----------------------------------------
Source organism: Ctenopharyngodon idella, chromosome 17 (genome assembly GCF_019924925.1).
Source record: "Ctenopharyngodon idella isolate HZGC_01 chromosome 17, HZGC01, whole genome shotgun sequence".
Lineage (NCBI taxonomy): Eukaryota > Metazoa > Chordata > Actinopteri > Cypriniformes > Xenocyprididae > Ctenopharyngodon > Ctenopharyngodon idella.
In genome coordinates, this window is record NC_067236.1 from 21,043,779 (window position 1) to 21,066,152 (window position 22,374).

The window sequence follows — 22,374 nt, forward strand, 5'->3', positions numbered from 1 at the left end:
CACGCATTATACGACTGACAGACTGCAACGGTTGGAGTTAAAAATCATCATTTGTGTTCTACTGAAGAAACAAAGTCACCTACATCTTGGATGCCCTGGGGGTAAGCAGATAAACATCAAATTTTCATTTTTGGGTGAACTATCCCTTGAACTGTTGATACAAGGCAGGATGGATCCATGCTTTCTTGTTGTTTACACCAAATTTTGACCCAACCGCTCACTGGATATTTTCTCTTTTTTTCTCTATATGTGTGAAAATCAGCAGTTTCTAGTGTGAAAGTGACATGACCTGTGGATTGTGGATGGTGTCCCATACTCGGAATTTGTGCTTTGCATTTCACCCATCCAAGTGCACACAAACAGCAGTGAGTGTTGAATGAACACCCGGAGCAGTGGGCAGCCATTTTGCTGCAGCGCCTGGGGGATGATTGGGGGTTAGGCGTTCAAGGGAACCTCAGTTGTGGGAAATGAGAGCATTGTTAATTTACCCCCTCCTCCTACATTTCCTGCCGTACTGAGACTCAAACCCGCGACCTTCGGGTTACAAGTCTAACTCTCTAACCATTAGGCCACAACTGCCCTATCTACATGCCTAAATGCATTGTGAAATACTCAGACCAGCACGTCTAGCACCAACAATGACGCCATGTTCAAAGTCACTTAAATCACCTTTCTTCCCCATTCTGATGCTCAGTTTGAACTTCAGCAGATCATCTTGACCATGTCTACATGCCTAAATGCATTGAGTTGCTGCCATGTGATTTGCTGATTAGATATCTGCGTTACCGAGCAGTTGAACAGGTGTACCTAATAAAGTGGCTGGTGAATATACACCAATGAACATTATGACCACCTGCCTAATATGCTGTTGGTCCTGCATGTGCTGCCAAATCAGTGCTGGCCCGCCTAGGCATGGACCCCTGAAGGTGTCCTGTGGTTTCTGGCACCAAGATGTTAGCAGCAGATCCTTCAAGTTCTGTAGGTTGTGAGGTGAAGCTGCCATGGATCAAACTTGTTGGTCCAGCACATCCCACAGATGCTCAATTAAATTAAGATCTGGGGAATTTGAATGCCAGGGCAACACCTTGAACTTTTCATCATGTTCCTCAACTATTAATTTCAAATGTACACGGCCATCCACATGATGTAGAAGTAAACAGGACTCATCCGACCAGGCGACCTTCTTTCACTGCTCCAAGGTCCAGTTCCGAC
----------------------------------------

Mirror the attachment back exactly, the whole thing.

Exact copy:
Source organism: Ctenopharyngodon idella, chromosome 17 (genome assembly GCF_019924925.1).
Source record: "Ctenopharyngodon idella isolate HZGC_01 chromosome 17, HZGC01, whole genome shotgun sequence".
Lineage (NCBI taxonomy): Eukaryota > Metazoa > Chordata > Actinopteri > Cypriniformes > Xenocyprididae > Ctenopharyngodon > Ctenopharyngodon idella.
In genome coordinates, this window is record NC_067236.1 from 21,043,779 (window position 1) to 21,066,152 (window position 22,374).

The window sequence follows — 22,374 nt, forward strand, 5'->3', positions numbered from 1 at the left end:
CACGCATTATACGACTGACAGACTGCAACGGTTGGAGTTAAAAATCATCATTTGTGTTCTACTGAAGAAACAAAGTCACCTACATCTTGGATGCCCTGGGGGTAAGCAGATAAACATCAAATTTTCATTTTTGGGTGAACTATCCCTTGAACTGTTGATACAAGGCAGGATGGATCCATGCTTTCTTGTTGTTTACACCAAATTTTGACCCAACCGCTCACTGGATATTTTCTCTTTTTTTCTCTATATGTGTGAAAATCAGCAGTTTCTAGTGTGAAAGTGACATGACCTGTGGATTGTGGATGGTGTCCCATACTCGGAATTTGTGCTTTGCATTTCACCCATCCAAGTGCACACAAACAGCAGTGAGTGTTGAATGAACACCCGGAGCAGTGGGCAGCCATTTTGCTGCAGCGCCTGGGGGATGATTGGGGGTTAGGCGTTCAAGGGAACCTCAGTTGTGGGAAATGAGAGCATTGTTAATTTACCCCCTCCTCCTACATTTCCTGCCGTACTGAGACTCAAACCCGCGACCTTCGGGTTACAAGTCTAACTCTCTAACCATTAGGCCACAACTGCCCTATCTACATGCCTAAATGCATTGTGAAATACTCAGACCAGCACGTCTAGCACCAACAATGACGCCATGTTCAAAGTCACTTAAATCACCTTTCTTCCCCATTCTGATGCTCAGTTTGAACTTCAGCAGATCATCTTGACCATGTCTACATGCCTAAATGCATTGAGTTGCTGCCATGTGATTTGCTGATTAGATATCTGCGTTACCGAGCAGTTGAACAGGTGTACCTAATAAAGTGGCTGGTGAATATACACCAATGAACATTATGACCACCTGCCTAATATGCTGTTGGTCCTGCATGTGCTGCCAAATCAGTGCTGGCCCGCCTAGGCATGGACCCCTGAAGGTGTCCTGTGGTTTCTGGCACCAAGATGTTAGCAGCAGATCCTTCAAGTTCTGTAGGTTGTGAGGTGAAGCTGCCATGGATCAAACTTGTTGGTCCAGCACATCCCACAGATGCTCAATTAAATTAAGATCTGGGGAATTTGAATGCCAGGGCAACACCTTGAACTTTTCATCATGTTCCTCAACTATTAATTTCAAATGTACACGGCCATCCACATGATGTAGAAGTAAACAGGACTCATCCGACCAGGCGACCTTCTTTCACTGCTCCAAGGTCCAGTTCCGAC